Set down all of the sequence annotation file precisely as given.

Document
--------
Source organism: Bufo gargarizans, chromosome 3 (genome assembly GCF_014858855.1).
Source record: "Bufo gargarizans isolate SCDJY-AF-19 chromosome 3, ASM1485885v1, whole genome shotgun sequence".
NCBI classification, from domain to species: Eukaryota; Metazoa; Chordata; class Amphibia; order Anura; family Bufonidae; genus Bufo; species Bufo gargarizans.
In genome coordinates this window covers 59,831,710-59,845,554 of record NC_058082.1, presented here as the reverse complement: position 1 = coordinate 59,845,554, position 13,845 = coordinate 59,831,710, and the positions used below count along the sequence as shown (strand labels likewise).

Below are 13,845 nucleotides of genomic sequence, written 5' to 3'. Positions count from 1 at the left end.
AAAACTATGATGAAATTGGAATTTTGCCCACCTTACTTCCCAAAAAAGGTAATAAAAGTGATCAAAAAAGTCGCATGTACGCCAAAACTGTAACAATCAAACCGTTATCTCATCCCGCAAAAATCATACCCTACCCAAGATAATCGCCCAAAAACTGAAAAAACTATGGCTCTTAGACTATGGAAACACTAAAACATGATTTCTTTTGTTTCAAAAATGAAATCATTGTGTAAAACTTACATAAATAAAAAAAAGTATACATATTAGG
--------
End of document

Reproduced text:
Source organism: Bufo gargarizans, chromosome 3 (genome assembly GCF_014858855.1).
Source record: "Bufo gargarizans isolate SCDJY-AF-19 chromosome 3, ASM1485885v1, whole genome shotgun sequence".
NCBI classification, from domain to species: Eukaryota; Metazoa; Chordata; class Amphibia; order Anura; family Bufonidae; genus Bufo; species Bufo gargarizans.
In genome coordinates this window covers 59,831,710-59,845,554 of record NC_058082.1, presented here as the reverse complement: position 1 = coordinate 59,845,554, position 13,845 = coordinate 59,831,710, and the positions used below count along the sequence as shown (strand labels likewise).

Below are 13,845 nucleotides of genomic sequence, written 5' to 3'. Positions count from 1 at the left end.
AAAACTATGATGAAATTGGAATTTTGCCCACCTTACTTCCCAAAAAAGGTAATAAAAGTGATCAAAAAAGTCGCATGTACGCCAAAACTGTAACAATCAAACCGTTATCTCATCCCGCAAAAATCATACCCTACCCAAGATAATCGCCCAAAAACTGAAAAAACTATGGCTCTTAGACTATGGAAACACTAAAACATGATTTCTTTTGTTTCAAAAATGAAATCATTGTGTAAAACTTACATAAATAAAAAAAAGTATACATATTAGG